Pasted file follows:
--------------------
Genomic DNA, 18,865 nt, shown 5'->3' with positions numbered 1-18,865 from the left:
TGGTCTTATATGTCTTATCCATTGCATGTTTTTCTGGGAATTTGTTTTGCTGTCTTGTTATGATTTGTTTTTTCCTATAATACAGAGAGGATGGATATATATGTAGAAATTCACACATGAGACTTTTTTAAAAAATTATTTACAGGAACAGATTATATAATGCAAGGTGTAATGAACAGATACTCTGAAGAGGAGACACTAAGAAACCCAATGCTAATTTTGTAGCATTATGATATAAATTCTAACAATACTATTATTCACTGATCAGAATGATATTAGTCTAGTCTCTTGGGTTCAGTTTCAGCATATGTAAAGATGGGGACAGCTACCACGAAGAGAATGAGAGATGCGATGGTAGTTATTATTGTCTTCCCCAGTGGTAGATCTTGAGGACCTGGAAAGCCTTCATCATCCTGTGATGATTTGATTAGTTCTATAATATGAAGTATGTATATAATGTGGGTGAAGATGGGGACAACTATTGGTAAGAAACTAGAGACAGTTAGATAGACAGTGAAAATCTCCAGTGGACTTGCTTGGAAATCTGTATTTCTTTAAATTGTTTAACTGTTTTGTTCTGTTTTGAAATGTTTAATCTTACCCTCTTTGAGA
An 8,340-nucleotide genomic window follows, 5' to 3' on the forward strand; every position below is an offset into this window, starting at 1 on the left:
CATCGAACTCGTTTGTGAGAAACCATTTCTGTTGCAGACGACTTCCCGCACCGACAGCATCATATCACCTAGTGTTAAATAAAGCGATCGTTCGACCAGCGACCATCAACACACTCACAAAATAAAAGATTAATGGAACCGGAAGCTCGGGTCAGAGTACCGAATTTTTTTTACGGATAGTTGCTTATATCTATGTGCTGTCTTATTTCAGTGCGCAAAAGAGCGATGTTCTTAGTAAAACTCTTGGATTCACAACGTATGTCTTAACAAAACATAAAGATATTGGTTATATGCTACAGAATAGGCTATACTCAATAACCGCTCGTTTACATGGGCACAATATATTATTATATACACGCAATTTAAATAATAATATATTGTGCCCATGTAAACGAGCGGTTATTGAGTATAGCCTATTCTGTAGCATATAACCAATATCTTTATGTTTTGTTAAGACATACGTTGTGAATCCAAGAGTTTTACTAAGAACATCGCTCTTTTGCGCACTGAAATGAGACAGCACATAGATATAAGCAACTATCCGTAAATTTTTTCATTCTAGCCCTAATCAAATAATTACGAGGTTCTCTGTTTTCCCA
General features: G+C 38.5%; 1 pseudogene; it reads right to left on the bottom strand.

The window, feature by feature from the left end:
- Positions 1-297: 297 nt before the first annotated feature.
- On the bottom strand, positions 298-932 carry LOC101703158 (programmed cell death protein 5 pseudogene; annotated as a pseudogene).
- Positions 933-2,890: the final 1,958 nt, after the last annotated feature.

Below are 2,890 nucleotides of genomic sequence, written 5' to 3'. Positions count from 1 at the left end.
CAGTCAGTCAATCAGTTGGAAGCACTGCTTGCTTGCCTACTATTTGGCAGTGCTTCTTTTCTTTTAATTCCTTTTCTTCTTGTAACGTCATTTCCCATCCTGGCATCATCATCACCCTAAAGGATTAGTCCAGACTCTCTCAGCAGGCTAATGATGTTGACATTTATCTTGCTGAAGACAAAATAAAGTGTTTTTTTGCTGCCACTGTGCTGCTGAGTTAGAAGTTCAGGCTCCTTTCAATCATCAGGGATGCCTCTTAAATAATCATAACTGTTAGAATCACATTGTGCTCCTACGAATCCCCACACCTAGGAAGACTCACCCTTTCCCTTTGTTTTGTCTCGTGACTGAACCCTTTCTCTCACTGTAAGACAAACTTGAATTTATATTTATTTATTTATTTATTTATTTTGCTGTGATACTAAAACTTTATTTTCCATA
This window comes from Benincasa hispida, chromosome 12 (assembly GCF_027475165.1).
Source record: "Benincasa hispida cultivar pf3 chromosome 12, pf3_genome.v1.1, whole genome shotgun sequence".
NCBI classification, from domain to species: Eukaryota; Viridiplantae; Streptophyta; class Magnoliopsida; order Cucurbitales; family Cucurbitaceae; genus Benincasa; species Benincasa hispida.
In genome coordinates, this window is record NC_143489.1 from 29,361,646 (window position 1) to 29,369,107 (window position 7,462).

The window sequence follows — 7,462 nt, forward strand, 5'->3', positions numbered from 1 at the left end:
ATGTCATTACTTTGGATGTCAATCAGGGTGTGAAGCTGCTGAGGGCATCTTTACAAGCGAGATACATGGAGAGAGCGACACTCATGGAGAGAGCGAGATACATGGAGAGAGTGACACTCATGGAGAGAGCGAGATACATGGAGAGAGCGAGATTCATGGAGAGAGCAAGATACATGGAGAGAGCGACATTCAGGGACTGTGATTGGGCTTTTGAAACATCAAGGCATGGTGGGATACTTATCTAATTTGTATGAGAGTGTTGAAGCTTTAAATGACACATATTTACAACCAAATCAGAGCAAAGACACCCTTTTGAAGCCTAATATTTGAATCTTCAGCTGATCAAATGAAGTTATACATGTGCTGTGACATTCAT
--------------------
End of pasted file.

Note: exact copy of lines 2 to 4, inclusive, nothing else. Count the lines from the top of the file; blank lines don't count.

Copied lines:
TGGTCTTATATGTCTTATCCATTGCATGTTTTTCTGGGAATTTGTTTTGCTGTCTTGTTATGATTTGTTTTTTCCTATAATACAGAGAGGATGGATATATATGTAGAAATTCACACATGAGACTTTTTTAAAAAATTATTTACAGGAACAGATTATATAATGCAAGGTGTAATGAACAGATACTCTGAAGAGGAGACACTAAGAAACCCAATGCTAATTTTGTAGCATTATGATATAAATTCTAACAATACTATTATTCACTGATCAGAATGATATTAGTCTAGTCTCTTGGGTTCAGTTTCAGCATATGTAAAGATGGGGACAGCTACCACGAAGAGAATGAGAGATGCGATGGTAGTTATTATTGTCTTCCCCAGTGGTAGATCTTGAGGACCTGGAAAGCCTTCATCATCCTGTGATGATTTGATTAGTTCTATAATATGAAGTATGTATATAATGTGGGTGAAGATGGGGACAACTATTGGTAAGAAACTAGAGACAGTTAGATAGACAGTGAAAATCTCCAGTGGACTTGCTTGGAAATCTGTATTTCTTTAAATTGTTTAACTGTTTTGTTCTGTTTTGAAATGTTTAATCTTACCCTCTTTGAGA
An 8,340-nucleotide genomic window follows, 5' to 3' on the forward strand; every position below is an offset into this window, starting at 1 on the left:
CATCGAACTCGTTTGTGAGAAACCATTTCTGTTGCAGACGACTTCCCGCACCGACAGCATCATATCACCTAGTGTTAAATAAAGCGATCGTTCGACCAGCGACCATCAACACACTCACAAAATAAAAGATTAATGGAACCGGAAGCTCGGGTCAGAGTACCGAATTTTTTTTACGGATAGTTGCTTATATCTATGTGCTGTCTTATTTCAGTGCGCAAAAGAGCGATGTTCTTAGTAAAACTCTTGGATTCACAACGTATGTCTTAACAAAACATAAAGATATTGGTTATATGCTACAGAATAGGCTATACTCAATAACCGCTCGTTTACATGGGCACAATATATTATTATATACACGCAATTTAAATAATAATATATTGTGCCCATGTAAACGAGCGGTTATTGAGTATAGCCTATTCTGTAGCATATAACCAATATCTTTATGTTTTGTTAAGACATACGTTGTGAATCCAAGAGTTTTACTAAGAACATCGCTCTTTTGCGCACTGAAATGAGACAGCACATAGATATAAGCAACTATCCGTAAATTTTTTCATTCTAGCCCTAATCAAATAATTACGAGGTTCTCTGTTTTCCCA